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B Binary stars

  1. Apr 3, 2016 #1
    Are there any binary stars that can be seen with binoculars which have orbital periods you can observe from week to week or month to month?
    tex
     
  2. jcsd
  3. Apr 3, 2016 #2

    Drakkith

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    Not that I know of. I don't even know of any of that orbital period where you can resolve both stars through a telescope. For such a short orbital period the two stars would have to be very close together. Somewhere on the order of 1 au or less, depending on the masses of the stars. There are no telescopes for visual observation able to resolve two stars that close.
     
  4. Apr 3, 2016 #3

    Vanadium 50

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    Algol has a period just under 3 days. You cannot resolve the individual stars, but you can see the decrease in brightness - even with the naked eye - when the dimmer star eclipses the brighter. Algol goes from a bright second magnitude star to a relatively dim third magnitude star. This dim period lasts for 10 hours.
     
  5. Apr 3, 2016 #4

    davenn

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    Not that I am aware of ....unless they were substantially sized bino's ( haven't personally tried the BIG ones)

    Alpha Centauri is easily split with a modest 6" reflector or a reasonable refractor ( been doing that and showing others since I was a kid)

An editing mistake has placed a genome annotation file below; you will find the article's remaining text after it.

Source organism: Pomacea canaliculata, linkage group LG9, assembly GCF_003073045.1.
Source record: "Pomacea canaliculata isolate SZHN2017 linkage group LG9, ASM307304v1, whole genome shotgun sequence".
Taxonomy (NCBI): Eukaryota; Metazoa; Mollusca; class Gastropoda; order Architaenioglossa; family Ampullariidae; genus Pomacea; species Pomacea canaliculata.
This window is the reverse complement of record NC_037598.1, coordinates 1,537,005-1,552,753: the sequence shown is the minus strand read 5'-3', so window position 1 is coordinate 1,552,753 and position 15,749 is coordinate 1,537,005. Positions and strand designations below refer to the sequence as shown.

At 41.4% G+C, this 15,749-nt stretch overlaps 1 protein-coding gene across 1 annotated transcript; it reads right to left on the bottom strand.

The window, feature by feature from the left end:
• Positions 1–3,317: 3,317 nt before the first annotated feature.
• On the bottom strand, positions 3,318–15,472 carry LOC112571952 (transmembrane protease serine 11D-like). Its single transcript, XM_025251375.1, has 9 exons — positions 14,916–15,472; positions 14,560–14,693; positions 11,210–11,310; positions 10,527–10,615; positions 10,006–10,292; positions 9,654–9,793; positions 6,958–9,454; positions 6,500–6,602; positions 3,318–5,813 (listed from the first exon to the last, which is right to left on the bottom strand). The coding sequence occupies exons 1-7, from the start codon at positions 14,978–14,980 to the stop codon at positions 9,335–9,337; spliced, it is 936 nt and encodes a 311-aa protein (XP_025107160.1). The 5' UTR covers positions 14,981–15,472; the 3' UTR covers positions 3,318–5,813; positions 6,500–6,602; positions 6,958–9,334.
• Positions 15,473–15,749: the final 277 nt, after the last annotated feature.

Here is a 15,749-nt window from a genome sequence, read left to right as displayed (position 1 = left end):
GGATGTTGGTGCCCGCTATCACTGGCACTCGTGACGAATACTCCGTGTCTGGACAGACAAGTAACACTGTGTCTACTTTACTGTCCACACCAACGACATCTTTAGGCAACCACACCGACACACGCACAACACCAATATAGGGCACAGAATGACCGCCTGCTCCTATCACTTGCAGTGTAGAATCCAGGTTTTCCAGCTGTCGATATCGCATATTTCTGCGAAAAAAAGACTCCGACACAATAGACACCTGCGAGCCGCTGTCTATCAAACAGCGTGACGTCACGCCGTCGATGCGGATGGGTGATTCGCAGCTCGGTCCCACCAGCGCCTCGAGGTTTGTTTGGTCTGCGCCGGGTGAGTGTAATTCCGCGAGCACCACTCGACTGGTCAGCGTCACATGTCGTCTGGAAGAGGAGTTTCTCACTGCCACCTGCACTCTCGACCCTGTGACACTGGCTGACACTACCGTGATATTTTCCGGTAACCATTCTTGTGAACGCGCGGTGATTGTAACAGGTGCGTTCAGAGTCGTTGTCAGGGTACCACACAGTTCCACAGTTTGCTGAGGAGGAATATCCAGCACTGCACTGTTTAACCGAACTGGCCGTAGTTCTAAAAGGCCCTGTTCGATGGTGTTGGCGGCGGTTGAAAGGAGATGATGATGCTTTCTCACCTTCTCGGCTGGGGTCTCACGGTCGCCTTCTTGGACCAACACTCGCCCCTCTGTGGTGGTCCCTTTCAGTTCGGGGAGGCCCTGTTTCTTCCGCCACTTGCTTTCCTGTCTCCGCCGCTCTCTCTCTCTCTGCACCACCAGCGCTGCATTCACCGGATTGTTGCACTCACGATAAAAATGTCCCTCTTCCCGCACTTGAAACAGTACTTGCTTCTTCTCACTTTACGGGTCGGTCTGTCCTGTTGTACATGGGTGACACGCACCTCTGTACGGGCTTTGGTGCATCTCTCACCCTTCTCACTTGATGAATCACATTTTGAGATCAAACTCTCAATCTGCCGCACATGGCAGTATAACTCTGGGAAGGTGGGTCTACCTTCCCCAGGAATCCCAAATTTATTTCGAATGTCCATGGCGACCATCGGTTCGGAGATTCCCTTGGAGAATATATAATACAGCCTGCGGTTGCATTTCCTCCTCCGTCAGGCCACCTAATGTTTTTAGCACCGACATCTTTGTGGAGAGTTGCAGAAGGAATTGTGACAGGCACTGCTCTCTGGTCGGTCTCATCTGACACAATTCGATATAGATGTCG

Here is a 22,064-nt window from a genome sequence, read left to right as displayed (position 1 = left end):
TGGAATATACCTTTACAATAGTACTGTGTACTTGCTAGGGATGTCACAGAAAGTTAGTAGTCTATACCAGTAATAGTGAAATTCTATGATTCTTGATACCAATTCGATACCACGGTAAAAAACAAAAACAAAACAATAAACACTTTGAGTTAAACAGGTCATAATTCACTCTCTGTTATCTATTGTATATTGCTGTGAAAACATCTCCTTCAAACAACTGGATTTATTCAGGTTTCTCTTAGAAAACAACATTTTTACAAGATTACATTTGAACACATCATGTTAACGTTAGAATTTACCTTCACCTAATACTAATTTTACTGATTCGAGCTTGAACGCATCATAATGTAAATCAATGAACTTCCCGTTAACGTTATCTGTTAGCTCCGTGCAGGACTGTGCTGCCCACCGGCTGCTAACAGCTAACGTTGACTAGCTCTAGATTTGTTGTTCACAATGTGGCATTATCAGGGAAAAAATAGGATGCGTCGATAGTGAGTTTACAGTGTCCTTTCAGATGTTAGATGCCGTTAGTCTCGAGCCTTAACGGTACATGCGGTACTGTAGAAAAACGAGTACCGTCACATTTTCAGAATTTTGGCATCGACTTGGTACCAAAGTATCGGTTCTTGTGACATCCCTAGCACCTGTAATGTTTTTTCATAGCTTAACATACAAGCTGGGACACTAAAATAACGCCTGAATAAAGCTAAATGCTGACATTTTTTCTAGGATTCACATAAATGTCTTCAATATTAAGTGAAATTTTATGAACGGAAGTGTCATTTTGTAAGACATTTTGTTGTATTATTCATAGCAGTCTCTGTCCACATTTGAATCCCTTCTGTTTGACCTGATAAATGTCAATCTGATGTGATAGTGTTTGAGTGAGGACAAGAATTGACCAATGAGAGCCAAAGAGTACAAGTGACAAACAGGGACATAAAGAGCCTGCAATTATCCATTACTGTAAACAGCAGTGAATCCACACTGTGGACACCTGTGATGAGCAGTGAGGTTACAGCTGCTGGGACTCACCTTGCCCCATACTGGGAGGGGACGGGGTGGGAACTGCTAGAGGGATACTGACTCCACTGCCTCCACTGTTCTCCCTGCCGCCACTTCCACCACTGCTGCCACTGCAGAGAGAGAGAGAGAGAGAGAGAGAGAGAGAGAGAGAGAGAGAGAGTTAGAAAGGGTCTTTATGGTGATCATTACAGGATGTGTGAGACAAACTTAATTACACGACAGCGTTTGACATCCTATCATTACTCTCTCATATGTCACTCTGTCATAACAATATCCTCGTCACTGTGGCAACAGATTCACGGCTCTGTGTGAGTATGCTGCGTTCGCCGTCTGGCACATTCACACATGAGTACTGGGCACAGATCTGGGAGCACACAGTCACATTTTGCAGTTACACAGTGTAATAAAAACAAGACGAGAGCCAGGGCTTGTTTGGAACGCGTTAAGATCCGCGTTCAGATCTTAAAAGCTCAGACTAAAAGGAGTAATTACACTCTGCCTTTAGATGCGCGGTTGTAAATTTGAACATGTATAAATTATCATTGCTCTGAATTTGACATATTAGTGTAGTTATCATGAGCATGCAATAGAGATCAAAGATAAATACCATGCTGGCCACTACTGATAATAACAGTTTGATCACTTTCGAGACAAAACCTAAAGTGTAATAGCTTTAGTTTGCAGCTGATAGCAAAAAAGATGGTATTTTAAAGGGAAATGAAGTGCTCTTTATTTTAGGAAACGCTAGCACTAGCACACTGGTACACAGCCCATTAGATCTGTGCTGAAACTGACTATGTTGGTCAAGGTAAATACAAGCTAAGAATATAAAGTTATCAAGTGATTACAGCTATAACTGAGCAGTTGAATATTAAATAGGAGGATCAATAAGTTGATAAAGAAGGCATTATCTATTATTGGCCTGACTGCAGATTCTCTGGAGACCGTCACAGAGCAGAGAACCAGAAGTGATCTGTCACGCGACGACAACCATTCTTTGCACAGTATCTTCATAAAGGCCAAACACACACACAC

Dave
     
  6. Apr 4, 2016 #5
    Is it still possible?
    Being the nearest binary, Alpha Centauri should be the easiest to see moving. (Any more distant, and a binary is either hard to resolve if short period, or slow moving if long period).
    https://upload.wikimedia.org/wikipedia/commons/e/ee/Orbit_Alpha_Centauri_AB_arcsec.png
    The separation of Alpha Centauri was at a global maximum around 1980. It is now near the local minimum. The global minimum is due in 2037.
    Can you now, at the local minimum, resolve Alpha Centauri by binoculars, without excessive shaking?
     
  7. Apr 4, 2016 #6

    davenn

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    haven't tried over the last few years
    I was looking at Alpha Cent. on Saturday nite with a group of people I took out for their first telescope and deep sky imaging session.
    Used it as one of the 3 alignment stars for the GOTO scope. Looked at it so quickly, I cannot remember if I could split it or not.


    Dave
     
  8. Apr 4, 2016 #7

    mfb

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    I calculated somewhat optimal conditions: let's imagine we would have two 100 solar mass stars orbiting each other at a distance of just 4 light years to us. We do not have those, of course. To get an orbital period of 1 month with circular orbits, the separation would be 1.1 AU, about 0.9 arcseconds in the sky. That still needs a telescope.

    Edit: fixed missing factor of 2.
     
    Last edited: Apr 7, 2016
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